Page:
When Julie Sprigg arrived in Ethiopia, she was armed with a belief that her physiotherapy skills could be put to work and a simple thought – she was there to do good.
Her debut book, Small Steps: A Physio in Ethiopia, charts two adventurous years in the African nation where Sprigg volunteered at a convict clinic and then taught the country’s first physios to graduate from University of Gondar.
“There’s one thing to feel prepared and to be prepared,” says Sprigg, who lives in Perth. “I’d backpacked through developing countries, worked in cross-cultural settings, including a hospital in England. I thought I was ready but I wasn’t prepared for how challenging it would be to work as a professional in a country where I didn’t speak the language and the living standards were incredibly low.
“I also didn’t have any sense of how it would take a toll on my mental health.
Her book, which was shortlisted for the 2018 City of Fremantle Hungerford Award, was written across nine years, aided by her meticulous journals (what else was there to do at night in a strange city) and gathered stories about local political turmoil.
Sprigg’s work in Ethiopia proved to her that physiotherapy skills were invaluable and when working together with doctors can achieve exciting results for patients.
In the book she talks about Sara, a young girl unable to walk due to a stroke. She also had TB in the chest, lymph nodes, spleen and liver, plus heart failure. She was in hospital for three months, where her father used to carry her on his back to the physio room. Sprigg says the combination of medical intervention and physical rehabilitation got Sara walking again.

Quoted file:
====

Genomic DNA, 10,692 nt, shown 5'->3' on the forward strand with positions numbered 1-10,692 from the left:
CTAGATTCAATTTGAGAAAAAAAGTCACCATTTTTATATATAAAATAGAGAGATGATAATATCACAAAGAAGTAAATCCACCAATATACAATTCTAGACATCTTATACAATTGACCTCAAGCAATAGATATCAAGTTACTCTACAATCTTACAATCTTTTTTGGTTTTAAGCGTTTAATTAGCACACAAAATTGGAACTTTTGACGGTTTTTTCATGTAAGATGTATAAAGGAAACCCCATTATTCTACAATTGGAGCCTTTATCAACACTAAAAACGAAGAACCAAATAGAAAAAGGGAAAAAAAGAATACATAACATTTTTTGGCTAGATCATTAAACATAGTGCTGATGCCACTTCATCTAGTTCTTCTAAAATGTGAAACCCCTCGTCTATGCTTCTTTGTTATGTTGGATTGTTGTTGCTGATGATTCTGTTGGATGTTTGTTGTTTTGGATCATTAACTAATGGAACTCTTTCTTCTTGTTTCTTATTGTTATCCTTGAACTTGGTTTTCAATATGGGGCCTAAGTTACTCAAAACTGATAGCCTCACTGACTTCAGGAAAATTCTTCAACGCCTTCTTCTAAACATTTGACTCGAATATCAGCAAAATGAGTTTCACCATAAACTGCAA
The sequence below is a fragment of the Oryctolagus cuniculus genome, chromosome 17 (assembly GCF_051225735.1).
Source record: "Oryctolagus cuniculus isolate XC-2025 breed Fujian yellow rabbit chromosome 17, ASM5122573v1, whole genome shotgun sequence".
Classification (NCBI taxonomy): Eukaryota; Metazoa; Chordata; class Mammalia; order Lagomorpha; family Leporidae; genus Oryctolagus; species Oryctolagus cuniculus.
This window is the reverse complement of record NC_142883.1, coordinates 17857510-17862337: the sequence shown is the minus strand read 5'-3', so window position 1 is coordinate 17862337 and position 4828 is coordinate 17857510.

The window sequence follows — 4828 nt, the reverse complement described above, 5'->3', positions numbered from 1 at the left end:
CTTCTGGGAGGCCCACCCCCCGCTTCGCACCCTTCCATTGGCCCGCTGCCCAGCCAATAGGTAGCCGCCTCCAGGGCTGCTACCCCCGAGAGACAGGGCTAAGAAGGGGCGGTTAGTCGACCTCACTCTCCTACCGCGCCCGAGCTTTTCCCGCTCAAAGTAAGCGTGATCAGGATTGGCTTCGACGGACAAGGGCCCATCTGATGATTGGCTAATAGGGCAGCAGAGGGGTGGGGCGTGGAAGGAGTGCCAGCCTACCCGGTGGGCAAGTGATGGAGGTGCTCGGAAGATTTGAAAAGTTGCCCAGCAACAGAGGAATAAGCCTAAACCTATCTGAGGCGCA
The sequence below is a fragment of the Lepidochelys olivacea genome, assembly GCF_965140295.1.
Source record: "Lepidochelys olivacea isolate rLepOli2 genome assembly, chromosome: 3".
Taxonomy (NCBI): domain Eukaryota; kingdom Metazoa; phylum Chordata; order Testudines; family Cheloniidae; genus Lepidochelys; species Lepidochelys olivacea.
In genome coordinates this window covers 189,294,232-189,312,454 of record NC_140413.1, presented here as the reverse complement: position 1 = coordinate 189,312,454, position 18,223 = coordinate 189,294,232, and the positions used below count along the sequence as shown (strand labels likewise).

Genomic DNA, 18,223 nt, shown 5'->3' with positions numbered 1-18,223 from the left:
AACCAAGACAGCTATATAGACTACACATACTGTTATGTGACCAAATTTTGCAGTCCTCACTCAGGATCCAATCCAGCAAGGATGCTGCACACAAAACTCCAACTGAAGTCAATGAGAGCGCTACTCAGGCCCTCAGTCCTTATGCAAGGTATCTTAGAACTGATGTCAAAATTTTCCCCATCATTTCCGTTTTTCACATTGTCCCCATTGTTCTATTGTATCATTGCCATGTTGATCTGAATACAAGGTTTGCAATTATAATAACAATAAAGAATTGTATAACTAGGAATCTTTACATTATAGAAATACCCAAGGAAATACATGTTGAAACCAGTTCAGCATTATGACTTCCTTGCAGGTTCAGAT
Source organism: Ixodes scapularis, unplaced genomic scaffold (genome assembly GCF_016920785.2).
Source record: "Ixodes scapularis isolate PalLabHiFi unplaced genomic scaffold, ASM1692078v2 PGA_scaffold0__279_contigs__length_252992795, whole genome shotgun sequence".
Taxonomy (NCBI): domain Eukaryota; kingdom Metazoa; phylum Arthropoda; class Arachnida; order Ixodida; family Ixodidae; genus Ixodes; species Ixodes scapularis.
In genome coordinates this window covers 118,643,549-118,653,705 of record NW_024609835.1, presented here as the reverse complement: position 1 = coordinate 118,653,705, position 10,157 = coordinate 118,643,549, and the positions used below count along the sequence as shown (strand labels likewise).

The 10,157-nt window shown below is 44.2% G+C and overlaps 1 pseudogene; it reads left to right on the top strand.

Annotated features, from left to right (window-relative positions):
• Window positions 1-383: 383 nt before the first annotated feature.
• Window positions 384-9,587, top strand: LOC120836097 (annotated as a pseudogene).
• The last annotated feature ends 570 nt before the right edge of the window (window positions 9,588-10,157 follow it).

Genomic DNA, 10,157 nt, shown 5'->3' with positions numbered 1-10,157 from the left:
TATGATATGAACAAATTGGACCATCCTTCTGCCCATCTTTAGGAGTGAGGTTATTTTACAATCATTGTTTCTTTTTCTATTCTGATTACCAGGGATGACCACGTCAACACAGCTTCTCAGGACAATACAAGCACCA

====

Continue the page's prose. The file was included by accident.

“She was able to walk home. We dropped her near her village and she walked home with her dad. I was standing on the side of the road with a lump in my throat trying not to cry.
“The ability for some of these kids to walk means to be able to go to school and be included in their community. For others it’s the difference between being able to work and begging in the streets.”
Sprigg says that physio was a new profession in Ethiopia and since then, more than 600 physios have been trained and work all over the country.
“When I arrived at the University of Gondar, there were only seven other physios working across the country. Now there are physiotherapy departments in all the major hospitals in the major cities and towns and people practising in smaller and remote centres.
After returning from Ethiopia, Sprigg switched to a career in foreign aid and development. She now works for the state government evaluating government programs to overcome social disadvantage and says her physio skills have proven invaluable in this context.
Sprigg maintains contact with colleagues she met in Ethiopia as well as some of her students who are working there and overseas. She fell in love with the culture, found it a generally safe place to travel alone and people were helpful, respectful and thoughtful.
On balance she says it was a positive experience and more importantly, a life-changing one. It’s also a sobering one when she compares a trip that she took back to Ethiopia in 2013 and saw children with disability in a school with no resources around the time she was due back home to have her kitchen remodelled. These juxtapositions remain difficult.
“My time in Ethiopia changed me and continues to be such an influential experience. It has changed how I choose to live my life, accumulate material possessions and the things I prioritise.”
ED: Small Steps is published by Fremantle Press: https://www.fremantlepress.com.au/products/small-steps